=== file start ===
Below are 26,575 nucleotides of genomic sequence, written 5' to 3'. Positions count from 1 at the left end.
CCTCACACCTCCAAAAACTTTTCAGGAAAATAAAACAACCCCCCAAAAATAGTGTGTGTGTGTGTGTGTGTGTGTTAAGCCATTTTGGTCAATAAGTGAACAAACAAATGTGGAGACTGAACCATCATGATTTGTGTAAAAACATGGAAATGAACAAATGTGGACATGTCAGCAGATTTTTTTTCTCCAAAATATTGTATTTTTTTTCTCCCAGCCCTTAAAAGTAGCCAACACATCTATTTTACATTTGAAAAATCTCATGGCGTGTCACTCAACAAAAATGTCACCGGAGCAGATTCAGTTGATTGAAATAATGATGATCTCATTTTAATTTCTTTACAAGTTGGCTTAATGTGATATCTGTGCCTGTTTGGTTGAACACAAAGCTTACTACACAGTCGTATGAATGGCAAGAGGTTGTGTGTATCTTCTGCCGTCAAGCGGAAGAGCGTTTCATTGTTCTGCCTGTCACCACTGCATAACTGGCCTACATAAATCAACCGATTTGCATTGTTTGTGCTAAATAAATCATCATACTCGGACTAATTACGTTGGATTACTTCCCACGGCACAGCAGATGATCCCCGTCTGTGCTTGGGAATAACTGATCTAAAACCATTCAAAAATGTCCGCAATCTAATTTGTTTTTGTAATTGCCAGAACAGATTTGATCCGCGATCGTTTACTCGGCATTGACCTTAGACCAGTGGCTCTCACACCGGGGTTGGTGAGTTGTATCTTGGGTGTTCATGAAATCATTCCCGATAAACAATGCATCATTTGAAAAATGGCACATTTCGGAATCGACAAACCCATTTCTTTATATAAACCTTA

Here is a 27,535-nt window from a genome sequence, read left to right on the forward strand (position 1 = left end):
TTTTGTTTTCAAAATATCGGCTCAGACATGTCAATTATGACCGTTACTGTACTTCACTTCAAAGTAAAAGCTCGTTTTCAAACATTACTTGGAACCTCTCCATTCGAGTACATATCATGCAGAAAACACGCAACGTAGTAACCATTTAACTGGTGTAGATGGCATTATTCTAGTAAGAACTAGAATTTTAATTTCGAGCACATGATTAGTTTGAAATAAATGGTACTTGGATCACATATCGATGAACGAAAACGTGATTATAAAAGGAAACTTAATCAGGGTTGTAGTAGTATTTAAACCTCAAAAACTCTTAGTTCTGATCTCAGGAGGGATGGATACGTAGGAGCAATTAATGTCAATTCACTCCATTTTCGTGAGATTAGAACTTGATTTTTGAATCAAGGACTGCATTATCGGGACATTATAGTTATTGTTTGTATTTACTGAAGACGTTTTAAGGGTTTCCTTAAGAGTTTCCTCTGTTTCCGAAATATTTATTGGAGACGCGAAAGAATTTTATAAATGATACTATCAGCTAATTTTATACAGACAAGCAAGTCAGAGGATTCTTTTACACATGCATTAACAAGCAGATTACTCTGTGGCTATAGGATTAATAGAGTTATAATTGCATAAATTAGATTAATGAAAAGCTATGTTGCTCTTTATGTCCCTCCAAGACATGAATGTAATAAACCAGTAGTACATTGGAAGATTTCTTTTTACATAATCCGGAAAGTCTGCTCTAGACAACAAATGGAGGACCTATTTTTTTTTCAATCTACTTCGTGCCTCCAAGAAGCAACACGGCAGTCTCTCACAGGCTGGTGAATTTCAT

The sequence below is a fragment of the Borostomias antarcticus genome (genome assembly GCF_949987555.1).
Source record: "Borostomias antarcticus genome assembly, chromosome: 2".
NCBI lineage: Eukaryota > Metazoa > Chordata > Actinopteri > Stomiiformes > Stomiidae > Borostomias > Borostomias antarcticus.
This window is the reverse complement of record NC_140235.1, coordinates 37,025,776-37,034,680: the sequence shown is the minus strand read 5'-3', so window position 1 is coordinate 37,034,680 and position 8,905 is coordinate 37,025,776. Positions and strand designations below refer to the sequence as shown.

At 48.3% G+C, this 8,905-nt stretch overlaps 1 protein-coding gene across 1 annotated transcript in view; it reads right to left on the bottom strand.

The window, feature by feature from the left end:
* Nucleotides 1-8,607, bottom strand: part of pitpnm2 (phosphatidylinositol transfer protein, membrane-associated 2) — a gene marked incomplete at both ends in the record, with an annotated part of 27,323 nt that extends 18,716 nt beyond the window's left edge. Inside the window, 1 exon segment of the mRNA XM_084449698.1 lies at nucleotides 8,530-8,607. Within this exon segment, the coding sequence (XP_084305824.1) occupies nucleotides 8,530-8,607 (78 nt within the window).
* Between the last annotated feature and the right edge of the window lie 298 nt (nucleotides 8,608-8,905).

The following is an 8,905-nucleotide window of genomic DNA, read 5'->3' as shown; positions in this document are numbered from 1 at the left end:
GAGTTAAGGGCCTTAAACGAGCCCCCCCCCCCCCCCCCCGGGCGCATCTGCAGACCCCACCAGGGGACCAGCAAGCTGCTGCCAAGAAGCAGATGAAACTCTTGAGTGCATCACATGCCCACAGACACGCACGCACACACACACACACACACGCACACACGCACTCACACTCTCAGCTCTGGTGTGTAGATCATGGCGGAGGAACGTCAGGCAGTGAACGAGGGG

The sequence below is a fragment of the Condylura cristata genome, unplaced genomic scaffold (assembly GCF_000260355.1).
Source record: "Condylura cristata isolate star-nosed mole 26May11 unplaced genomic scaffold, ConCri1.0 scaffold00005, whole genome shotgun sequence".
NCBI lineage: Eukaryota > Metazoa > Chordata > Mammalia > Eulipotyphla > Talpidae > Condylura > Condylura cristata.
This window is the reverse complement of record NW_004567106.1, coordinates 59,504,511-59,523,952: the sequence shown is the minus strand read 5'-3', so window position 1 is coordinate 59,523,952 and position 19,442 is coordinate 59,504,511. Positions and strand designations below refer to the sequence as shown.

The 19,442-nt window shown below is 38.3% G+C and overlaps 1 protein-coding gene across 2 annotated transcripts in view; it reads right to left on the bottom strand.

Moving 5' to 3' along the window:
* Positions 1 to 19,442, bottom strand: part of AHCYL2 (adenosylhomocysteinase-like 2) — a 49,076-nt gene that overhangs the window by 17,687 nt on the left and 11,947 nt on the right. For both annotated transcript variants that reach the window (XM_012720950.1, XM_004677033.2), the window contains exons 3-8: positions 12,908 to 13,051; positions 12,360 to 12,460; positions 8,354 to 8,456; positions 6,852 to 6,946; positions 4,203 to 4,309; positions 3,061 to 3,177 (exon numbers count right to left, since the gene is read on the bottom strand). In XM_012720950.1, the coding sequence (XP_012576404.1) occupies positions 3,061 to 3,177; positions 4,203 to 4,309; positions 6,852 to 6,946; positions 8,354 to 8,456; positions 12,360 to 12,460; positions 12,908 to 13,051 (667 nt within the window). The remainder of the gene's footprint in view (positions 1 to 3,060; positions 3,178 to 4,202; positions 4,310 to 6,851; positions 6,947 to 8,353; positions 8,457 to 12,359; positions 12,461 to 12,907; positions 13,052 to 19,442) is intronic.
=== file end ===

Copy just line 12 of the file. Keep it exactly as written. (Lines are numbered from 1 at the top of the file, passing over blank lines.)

* Between the last annotated feature and the right edge of the window lie 298 nt (nucleotides 8,608-8,905).